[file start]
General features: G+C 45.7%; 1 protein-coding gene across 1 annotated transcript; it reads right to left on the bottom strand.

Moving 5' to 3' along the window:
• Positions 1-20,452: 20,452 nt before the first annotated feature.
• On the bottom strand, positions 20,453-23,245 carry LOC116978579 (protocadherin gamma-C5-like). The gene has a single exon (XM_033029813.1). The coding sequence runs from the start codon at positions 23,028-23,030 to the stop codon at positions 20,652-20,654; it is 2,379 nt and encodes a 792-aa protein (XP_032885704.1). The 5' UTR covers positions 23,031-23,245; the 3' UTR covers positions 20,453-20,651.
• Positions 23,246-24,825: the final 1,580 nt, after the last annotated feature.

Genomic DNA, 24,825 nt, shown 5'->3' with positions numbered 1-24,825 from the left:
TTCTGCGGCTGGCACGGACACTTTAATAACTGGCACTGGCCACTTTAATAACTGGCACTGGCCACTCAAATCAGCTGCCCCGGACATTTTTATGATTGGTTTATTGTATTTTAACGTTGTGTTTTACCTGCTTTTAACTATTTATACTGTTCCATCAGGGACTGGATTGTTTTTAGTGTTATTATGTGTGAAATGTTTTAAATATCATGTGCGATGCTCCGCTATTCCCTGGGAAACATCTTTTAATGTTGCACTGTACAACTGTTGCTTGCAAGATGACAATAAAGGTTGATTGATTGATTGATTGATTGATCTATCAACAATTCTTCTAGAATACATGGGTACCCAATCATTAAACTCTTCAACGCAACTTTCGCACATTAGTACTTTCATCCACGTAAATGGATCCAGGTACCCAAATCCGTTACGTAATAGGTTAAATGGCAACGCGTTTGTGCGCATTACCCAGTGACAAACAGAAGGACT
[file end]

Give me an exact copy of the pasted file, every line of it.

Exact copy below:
General features: G+C 45.7%; 1 protein-coding gene across 1 annotated transcript; it reads right to left on the bottom strand.

Moving 5' to 3' along the window:
• Positions 1-20,452: 20,452 nt before the first annotated feature.
• On the bottom strand, positions 20,453-23,245 carry LOC116978579 (protocadherin gamma-C5-like). The gene has a single exon (XM_033029813.1). The coding sequence runs from the start codon at positions 23,028-23,030 to the stop codon at positions 20,652-20,654; it is 2,379 nt and encodes a 792-aa protein (XP_032885704.1). The 5' UTR covers positions 23,031-23,245; the 3' UTR covers positions 20,453-20,651.
• Positions 23,246-24,825: the final 1,580 nt, after the last annotated feature.

Genomic DNA, 24,825 nt, shown 5'->3' with positions numbered 1-24,825 from the left:
TTCTGCGGCTGGCACGGACACTTTAATAACTGGCACTGGCCACTTTAATAACTGGCACTGGCCACTCAAATCAGCTGCCCCGGACATTTTTATGATTGGTTTATTGTATTTTAACGTTGTGTTTTACCTGCTTTTAACTATTTATACTGTTCCATCAGGGACTGGATTGTTTTTAGTGTTATTATGTGTGAAATGTTTTAAATATCATGTGCGATGCTCCGCTATTCCCTGGGAAACATCTTTTAATGTTGCACTGTACAACTGTTGCTTGCAAGATGACAATAAAGGTTGATTGATTGATTGATTGATTGATCTATCAACAATTCTTCTAGAATACATGGGTACCCAATCATTAAACTCTTCAACGCAACTTTCGCACATTAGTACTTTCATCCACGTAAATGGATCCAGGTACCCAAATCCGTTACGTAATAGGTTAAATGGCAACGCGTTTGTGCGCATTACCCAGTGACAAACAGAAGGACT